Furthermore, since at least four, and generally eight or more identical washers are used, and must be arranged with the load concentrating element of each washer positioned on the inner side of the breakaway coupling, there is always a danger that one or more of the washers will be installed improperly by a workman who does not fully understand the operation of the assembly. Thus one or more washers may be inverted or oriented with the load concentrating element located on the outer side of the breakaway coupling. If this should occur, the assembly will function improperly and may defeat the very purpose for which it is provided.

SUMMARY OF THE INVENTION

In order to overcome these objections and limitations inherent in the construction of said U.S. Pat. No. 3,637,244, an improved assembly has been developed which utilizes the principals of operations of said patent while materially reducing the number and cost of the parts employed and providing a "fool-proof" assembly wherein the proper positioning and accurate placement of the parts is assured on all installations.

For this purpose the construction of the present invention in accordance with one presently preferred embodiment embodies a platform adapted to be secured to the sign support or post in a fixed position near the lower end of the support. The load concentrating elements of the assembly are initially fixedly associated with and positioned on the platform such as being formed integral therewith when manufactured so that there is no possibility of the elements being displaced or improperly positioned with respect to the post and the breakaway couplings they are to engage. The breakaway couplings themselves may then be rotated about their vertical axes to any position to assure a proper threaded attachment to fastening means in a stationary base or footing and in applying a nut or the like to the upper end thereof for securing the platform of the support in place.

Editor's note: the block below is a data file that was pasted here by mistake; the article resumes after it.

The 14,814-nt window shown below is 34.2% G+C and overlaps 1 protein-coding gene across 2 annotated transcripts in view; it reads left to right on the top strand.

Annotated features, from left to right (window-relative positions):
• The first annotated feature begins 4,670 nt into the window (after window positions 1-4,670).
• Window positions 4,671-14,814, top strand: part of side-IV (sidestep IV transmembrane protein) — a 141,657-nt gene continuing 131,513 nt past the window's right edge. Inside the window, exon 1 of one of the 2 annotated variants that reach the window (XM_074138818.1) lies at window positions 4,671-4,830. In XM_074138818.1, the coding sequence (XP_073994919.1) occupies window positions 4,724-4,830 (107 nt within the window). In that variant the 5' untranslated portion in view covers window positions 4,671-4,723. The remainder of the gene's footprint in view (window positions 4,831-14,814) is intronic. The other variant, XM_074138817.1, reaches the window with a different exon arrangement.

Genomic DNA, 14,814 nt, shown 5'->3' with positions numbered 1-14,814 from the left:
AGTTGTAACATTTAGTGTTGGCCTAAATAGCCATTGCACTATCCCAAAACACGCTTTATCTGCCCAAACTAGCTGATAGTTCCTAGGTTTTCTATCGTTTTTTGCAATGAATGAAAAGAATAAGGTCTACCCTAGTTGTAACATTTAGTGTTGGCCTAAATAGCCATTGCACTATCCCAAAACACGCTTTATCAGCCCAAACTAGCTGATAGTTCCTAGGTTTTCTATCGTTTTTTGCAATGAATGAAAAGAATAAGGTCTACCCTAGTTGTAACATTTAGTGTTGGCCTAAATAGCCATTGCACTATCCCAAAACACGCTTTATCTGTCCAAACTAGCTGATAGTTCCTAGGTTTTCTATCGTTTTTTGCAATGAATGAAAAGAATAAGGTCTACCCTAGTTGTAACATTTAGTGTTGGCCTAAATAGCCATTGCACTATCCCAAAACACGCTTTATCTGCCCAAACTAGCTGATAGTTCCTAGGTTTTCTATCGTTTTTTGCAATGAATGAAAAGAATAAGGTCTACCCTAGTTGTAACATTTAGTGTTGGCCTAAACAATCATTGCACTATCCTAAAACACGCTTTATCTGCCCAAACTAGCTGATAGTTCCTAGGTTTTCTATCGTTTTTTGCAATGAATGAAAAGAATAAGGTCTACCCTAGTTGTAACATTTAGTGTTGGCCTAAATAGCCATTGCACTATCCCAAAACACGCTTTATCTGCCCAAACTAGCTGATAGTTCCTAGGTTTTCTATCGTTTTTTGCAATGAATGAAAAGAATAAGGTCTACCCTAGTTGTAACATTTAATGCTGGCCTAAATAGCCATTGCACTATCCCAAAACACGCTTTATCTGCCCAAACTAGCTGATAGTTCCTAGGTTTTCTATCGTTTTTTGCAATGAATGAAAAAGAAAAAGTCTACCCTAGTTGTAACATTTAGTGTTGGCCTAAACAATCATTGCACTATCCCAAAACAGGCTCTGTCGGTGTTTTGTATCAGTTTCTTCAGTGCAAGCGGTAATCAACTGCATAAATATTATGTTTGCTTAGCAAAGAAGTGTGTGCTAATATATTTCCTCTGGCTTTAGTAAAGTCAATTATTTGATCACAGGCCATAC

It is a major object of this invention to provide an improved load concentrated breakaway assembly for mounting a support such as a road sign or pole upon a base.

It is another object of this invention to provide an improved load concentrated breakaway assembly which comprises a minimum number of parts.

It is another object of this invention to provide an improved load concentrated breakaway assembly which facilitates ease of installation and maintenance in the field.

It is another object of this invention to provide an improved load concentrated breakaway assembly that comprises a load concentrating element which is easily and permanently aligned with regard to the axis of the supported structure and the axis of the coupling members.

It is another object of this invention to provide an improved load concentrated breakaway assembly which can be quickly serviced and installed.

It is another object of this invention to provide an improved load concentrated breakaway assembly which eliminates the need for washers to carry the load concentrating elements.

It is another object of this invention to provide an improved load concentrating breakaway assembly which integrates the load concentrating elements into the platform structure.

It is another object of this invention to provide an improved load concentrated breakaway assembly which eliminates the need for washer retainers to align adjacent coupling members or adjacent washers.

It is another object of this invention to provide an improved load concentrated breakaway assembly which greatly reduces the rotational tolerance of the load concentrating elements with respect to the abutting surfaces of the upper attachment means and the coupling members.

It is another object of this invention to provide an improved load concentrated breakaway assembly in which the rotational orientation of the coupling members can be completely random and thereby eliminate the need for a keyed upper attachment means between the platform and the coupling members.

BRIEF DESCRIPTION OF THE DRAWINGS